The water along Sanibel Island is looking a little…mucky. Check out this image taken by the City from June 3 at high tide:
Normally, it looks like this image taken on May 31 at high tide:
Due to high water levels in Lake Okeechobee, the U.S. Army Corps of Engineering released some of the water through the Caloosahatchee River and in to the Gulf of Mexico on June 1. The release happened because lake water levels were dangerously high after weeks of rain in Florida.
A couple days later, the discoloration of the water is visible from Sanibel to Fort Myers Beach, as shown in the images above.
“Water quality in Southwest Florida is our economy here. It’s what people live here for it’s what people visit here for,” Environmental Biologist with the City of Sanibel Holly Milbrandt said.
The color in the water comes from tannings that are organic compounds from leaf debris and other things that color the water brown, Milbrandt said.
However, they don’t have any evidence it’s not safe to get in the water in the current conditions. “Of course that’s a decision you should always make knowing your own medical history and tolerance,” she said.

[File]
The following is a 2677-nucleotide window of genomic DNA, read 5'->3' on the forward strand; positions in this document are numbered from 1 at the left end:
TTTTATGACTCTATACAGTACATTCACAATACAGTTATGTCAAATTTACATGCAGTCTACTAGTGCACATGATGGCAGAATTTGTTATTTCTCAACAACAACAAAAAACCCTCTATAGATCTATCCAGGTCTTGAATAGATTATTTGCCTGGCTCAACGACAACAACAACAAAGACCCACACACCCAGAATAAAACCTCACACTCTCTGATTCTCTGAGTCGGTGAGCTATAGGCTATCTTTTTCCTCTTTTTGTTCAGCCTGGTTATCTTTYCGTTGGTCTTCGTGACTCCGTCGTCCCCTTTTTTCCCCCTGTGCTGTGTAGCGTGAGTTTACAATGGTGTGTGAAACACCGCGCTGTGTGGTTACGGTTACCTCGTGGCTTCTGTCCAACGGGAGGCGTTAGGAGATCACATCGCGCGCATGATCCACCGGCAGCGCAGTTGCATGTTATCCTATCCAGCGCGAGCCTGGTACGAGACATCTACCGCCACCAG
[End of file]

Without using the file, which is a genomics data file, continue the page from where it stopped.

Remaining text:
For fishers, the runoff doesn’t have much of an impact on their sport or profession.
“We got a little bit of brown water out there but it ain’t bad though,” Rickey Rowe of Fort Myers who fishes at least once a week on Sanibel island, said. “As long as you can see the bait, it’s not bad.”
Chris Scoggins, another fisher on the island Tuesday, said the runoff could affect the oxygen levels in the ocean.
“All the dirty water sucks up the oxygen,” Scoggins said. “They’re dumping fresh water in the salt and it’s sucking up all the oxygen.”
Check out more 360 images from the City here .
Additional reporting by Bo Evans and Tianna Jenkins